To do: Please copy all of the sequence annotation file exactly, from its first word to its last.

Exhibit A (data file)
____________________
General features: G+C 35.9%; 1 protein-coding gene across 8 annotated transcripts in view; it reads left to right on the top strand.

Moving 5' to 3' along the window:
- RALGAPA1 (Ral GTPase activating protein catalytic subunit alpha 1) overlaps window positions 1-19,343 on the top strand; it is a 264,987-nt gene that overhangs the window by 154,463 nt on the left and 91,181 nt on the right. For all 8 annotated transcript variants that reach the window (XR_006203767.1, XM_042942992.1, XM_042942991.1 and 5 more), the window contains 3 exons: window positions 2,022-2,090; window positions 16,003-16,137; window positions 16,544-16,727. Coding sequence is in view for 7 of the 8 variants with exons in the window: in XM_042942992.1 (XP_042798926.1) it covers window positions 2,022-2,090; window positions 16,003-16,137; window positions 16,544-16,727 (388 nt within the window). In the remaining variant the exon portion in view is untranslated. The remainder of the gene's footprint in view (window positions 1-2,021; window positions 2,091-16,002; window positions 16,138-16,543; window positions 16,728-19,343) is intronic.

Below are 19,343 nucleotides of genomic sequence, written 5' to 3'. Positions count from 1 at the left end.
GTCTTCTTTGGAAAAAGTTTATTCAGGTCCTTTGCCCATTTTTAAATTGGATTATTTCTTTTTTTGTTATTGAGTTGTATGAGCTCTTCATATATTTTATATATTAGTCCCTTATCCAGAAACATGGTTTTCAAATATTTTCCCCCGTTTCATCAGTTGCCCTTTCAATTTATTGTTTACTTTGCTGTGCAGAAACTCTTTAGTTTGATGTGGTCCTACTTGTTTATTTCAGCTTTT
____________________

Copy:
General features: G+C 35.9%; 1 protein-coding gene across 8 annotated transcripts in view; it reads left to right on the top strand.

Moving 5' to 3' along the window:
- RALGAPA1 (Ral GTPase activating protein catalytic subunit alpha 1) overlaps window positions 1-19,343 on the top strand; it is a 264,987-nt gene that overhangs the window by 154,463 nt on the left and 91,181 nt on the right. For all 8 annotated transcript variants that reach the window (XR_006203767.1, XM_042942992.1, XM_042942991.1 and 5 more), the window contains 3 exons: window positions 2,022-2,090; window positions 16,003-16,137; window positions 16,544-16,727. Coding sequence is in view for 7 of the 8 variants with exons in the window: in XM_042942992.1 (XP_042798926.1) it covers window positions 2,022-2,090; window positions 16,003-16,137; window positions 16,544-16,727 (388 nt within the window). In the remaining variant the exon portion in view is untranslated. The remainder of the gene's footprint in view (window positions 1-2,021; window positions 2,091-16,002; window positions 16,138-16,543; window positions 16,728-19,343) is intronic.

Below are 19,343 nucleotides of genomic sequence, written 5' to 3'. Positions count from 1 at the left end.
GTCTTCTTTGGAAAAAGTTTATTCAGGTCCTTTGCCCATTTTTAAATTGGATTATTTCTTTTTTTGTTATTGAGTTGTATGAGCTCTTCATATATTTTATATATTAGTCCCTTATCCAGAAACATGGTTTTCAAATATTTTCCCCCGTTTCATCAGTTGCCCTTTCAATTTATTGTTTACTTTGCTGTGCAGAAACTCTTTAGTTTGATGTGGTCCTACTTGTTTATTTCAGCTTTT